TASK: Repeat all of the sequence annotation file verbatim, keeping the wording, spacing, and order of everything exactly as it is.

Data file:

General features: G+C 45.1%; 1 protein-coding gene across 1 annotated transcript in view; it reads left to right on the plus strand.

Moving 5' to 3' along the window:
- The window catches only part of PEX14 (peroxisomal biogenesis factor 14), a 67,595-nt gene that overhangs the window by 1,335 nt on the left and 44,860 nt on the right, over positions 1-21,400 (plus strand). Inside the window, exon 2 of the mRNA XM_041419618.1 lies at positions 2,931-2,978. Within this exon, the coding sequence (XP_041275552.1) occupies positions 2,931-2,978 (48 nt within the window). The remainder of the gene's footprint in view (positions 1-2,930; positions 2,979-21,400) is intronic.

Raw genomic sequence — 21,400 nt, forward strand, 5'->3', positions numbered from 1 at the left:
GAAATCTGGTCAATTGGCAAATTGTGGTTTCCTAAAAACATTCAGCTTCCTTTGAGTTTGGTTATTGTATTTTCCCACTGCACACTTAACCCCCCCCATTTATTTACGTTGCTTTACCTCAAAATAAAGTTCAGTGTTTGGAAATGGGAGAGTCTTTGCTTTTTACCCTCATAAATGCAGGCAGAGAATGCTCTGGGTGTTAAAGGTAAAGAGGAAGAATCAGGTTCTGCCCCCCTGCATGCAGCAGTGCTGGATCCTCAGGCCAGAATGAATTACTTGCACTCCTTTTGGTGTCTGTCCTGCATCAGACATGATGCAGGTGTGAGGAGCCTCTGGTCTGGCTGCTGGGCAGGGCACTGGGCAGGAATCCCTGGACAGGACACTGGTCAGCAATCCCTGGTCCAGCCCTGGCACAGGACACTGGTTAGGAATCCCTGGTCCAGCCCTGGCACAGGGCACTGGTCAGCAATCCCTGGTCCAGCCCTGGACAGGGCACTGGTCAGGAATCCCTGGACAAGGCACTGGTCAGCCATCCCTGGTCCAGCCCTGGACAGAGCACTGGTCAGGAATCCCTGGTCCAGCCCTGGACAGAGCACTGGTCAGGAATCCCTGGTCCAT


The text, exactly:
General features: G+C 45.1%; 1 protein-coding gene across 1 annotated transcript in view; it reads left to right on the plus strand.

Moving 5' to 3' along the window:
- The window catches only part of PEX14 (peroxisomal biogenesis factor 14), a 67,595-nt gene that overhangs the window by 1,335 nt on the left and 44,860 nt on the right, over positions 1-21,400 (plus strand). Inside the window, exon 2 of the mRNA XM_041419618.1 lies at positions 2,931-2,978. Within this exon, the coding sequence (XP_041275552.1) occupies positions 2,931-2,978 (48 nt within the window). The remainder of the gene's footprint in view (positions 1-2,930; positions 2,979-21,400) is intronic.

Raw genomic sequence — 21,400 nt, forward strand, 5'->3', positions numbered from 1 at the left:
GAAATCTGGTCAATTGGCAAATTGTGGTTTCCTAAAAACATTCAGCTTCCTTTGAGTTTGGTTATTGTATTTTCCCACTGCACACTTAACCCCCCCCATTTATTTACGTTGCTTTACCTCAAAATAAAGTTCAGTGTTTGGAAATGGGAGAGTCTTTGCTTTTTACCCTCATAAATGCAGGCAGAGAATGCTCTGGGTGTTAAAGGTAAAGAGGAAGAATCAGGTTCTGCCCCCCTGCATGCAGCAGTGCTGGATCCTCAGGCCAGAATGAATTACTTGCACTCCTTTTGGTGTCTGTCCTGCATCAGACATGATGCAGGTGTGAGGAGCCTCTGGTCTGGCTGCTGGGCAGGGCACTGGGCAGGAATCCCTGGACAGGACACTGGTCAGCAATCCCTGGTCCAGCCCTGGCACAGGACACTGGTTAGGAATCCCTGGTCCAGCCCTGGCACAGGGCACTGGTCAGCAATCCCTGGTCCAGCCCTGGACAGGGCACTGGTCAGGAATCCCTGGACAAGGCACTGGTCAGCCATCCCTGGTCCAGCCCTGGACAGAGCACTGGTCAGGAATCCCTGGTCCAGCCCTGGACAGAGCACTGGTCAGGAATCCCTGGTCCAT